Academic journal article Comparative Civilizations Review

Megacities: A Survey and Prognosis

Academic journal article Comparative Civilizations Review

Megacities: A Survey and Prognosis

Article excerpt

Introduction

The role of geography phases in and out of civilizational studies, always competing with the roles of the individual and those of politics and culture. Today, modem geography is getting another run as a major player in how civilizations behave and interact. Jared Diamond's important work, Guns, Germs, and Steel: The Fates of Human Societies, 1997, took on the question of geography's role in the civilizational advantages of Eurasia over the New World and Africa. Robert D. Kaplan's The Revenge of Geography (2012) shows the inevitability of much of today's geopolitics that loom even above individuals and events.

One aspect of geography includes the evolution of megacities in developing countries and how such cities affect the behavior of their residents, including those attempting to govern them. Climate, aesthetics (an ignored topic), sociological issues, population explosion and the new fertility crash impact populations only recently living a village life.

Demographic changes are part of the study of geo-politics, as are the physical features where cities are located. Megacities must be studied by demographers, economists, medical practitioners, educators, and political scientists, which makes the discipline complicated and interactive. This paper can only provide an overview of a topic that will weigh most heavily on civilizationists for years to come.

Megacities

The rise of megacities is not a new phenomenon in the world. One fascinating study by Tertius Chandler1 traced the world's largest cities back to the first in 3100 BCE. Since there were few censuses before the end of the 18th century in Europe, he used travelers' estimates, data on the number of households within cities, the number of wagons carrying foodstuffs for cities, the size of the military, the area of city walls, church records, food supplies distributed to the citizens, and even estimates of lives lost during disasters. These estimates include most of the suburbs as well.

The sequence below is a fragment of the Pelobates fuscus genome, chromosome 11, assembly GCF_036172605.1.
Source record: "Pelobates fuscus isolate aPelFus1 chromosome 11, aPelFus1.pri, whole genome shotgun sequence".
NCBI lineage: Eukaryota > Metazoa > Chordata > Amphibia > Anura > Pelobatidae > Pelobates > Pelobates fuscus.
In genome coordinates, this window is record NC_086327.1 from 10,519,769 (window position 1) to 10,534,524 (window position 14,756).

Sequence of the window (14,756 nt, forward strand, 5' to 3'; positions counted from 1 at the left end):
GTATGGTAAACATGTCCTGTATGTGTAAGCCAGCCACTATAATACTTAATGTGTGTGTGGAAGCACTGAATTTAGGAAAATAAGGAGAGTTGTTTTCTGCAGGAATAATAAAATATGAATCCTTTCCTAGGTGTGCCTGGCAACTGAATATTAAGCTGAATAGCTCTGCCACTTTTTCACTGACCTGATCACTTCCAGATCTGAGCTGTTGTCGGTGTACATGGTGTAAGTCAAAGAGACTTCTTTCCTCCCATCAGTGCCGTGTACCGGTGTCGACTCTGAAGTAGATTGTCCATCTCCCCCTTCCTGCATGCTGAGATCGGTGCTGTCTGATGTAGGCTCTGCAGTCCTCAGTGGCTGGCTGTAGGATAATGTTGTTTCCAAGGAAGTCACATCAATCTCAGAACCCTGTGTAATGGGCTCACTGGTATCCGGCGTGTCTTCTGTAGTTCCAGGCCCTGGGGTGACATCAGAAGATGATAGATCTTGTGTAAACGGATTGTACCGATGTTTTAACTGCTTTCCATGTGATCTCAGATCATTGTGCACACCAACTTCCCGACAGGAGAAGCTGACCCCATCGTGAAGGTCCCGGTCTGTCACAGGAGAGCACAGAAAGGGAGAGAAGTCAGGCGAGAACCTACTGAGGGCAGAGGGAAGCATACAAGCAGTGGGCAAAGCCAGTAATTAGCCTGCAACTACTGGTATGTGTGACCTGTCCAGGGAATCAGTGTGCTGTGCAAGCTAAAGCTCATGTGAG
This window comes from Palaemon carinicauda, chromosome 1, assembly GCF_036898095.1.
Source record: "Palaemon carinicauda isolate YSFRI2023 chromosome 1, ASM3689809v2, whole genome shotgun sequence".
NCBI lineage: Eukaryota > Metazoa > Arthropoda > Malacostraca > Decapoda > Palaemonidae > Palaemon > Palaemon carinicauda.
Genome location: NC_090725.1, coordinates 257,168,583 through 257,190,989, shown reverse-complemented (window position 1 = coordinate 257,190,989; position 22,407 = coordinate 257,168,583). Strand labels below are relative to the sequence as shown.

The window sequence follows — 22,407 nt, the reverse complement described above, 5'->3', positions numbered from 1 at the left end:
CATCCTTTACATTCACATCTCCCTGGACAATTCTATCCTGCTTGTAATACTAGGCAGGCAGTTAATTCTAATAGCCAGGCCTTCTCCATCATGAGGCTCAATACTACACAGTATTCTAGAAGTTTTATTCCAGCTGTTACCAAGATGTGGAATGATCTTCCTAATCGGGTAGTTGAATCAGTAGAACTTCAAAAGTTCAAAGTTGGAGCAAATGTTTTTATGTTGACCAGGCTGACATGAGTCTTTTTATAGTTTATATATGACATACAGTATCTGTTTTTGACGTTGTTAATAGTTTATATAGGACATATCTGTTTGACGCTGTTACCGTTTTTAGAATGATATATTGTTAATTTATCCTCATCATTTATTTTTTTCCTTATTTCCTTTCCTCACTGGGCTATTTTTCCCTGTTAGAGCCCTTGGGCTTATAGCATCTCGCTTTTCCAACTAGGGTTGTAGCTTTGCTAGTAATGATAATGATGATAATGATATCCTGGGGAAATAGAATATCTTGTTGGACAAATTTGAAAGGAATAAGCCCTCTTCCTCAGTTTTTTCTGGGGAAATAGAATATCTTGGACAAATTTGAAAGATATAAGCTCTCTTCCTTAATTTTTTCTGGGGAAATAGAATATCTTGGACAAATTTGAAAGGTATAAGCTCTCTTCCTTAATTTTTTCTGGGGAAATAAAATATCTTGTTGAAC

Chandler provides a fascinating list, part of which is offered on the next page:

Of course, since 1965, many other cities have joined the list of megacities, some of them with severe problems in managing these communities. The difficulty in assessing the accuracy of these numbers can be seen in almost every printed table, such as that in Wikipedia, which posts conflicting figures from a number of sources. Those numbers provided by the United Nations are the most problematical and are at the moment on the low side. The UN numbers have been provided by the host nations themselves (I called and asked), which aside from the developed world, make little pretense of taking a census.

However, other institutions have posted their estimates for the largest metropolitan areas in the world today, and a number appear to be over 20 million: Cairo, Egypt; Dhaka, Bangladesh; Istanbul, Turkey; Kinshasa, Democratic Republic of Congo; Lagos, Nigeria; Lima, Peru; Mumbai, India; Rio de Janeiro, Brazil; Shanghai, China; and Tehran, Iran are among these. In addition are a rising number of other, some new, cities in China.

In all of these cities, the countryside farming villages are emptying out, creating huge slums in their country's major cities. As terrible as these slums are, life there appears to offer more possibilities than life in feudal villages. Furthermore, as these countries are pushed into democratizing, the new city dwellers will vote, a daunting prospect for democracy's future.

Says Forbes, urbanization is continuing rapidly, and it is estimated that by 2030, 60% of the world's people will be city dwellers, "billions of people will be living in vast slums in the developing world, facing a long list of urban ills on which starvation may be just another bullet point."

Forbes further notes that there is some hope that the developing world might learn from the most developed countries some techniques for surviving such growth. …

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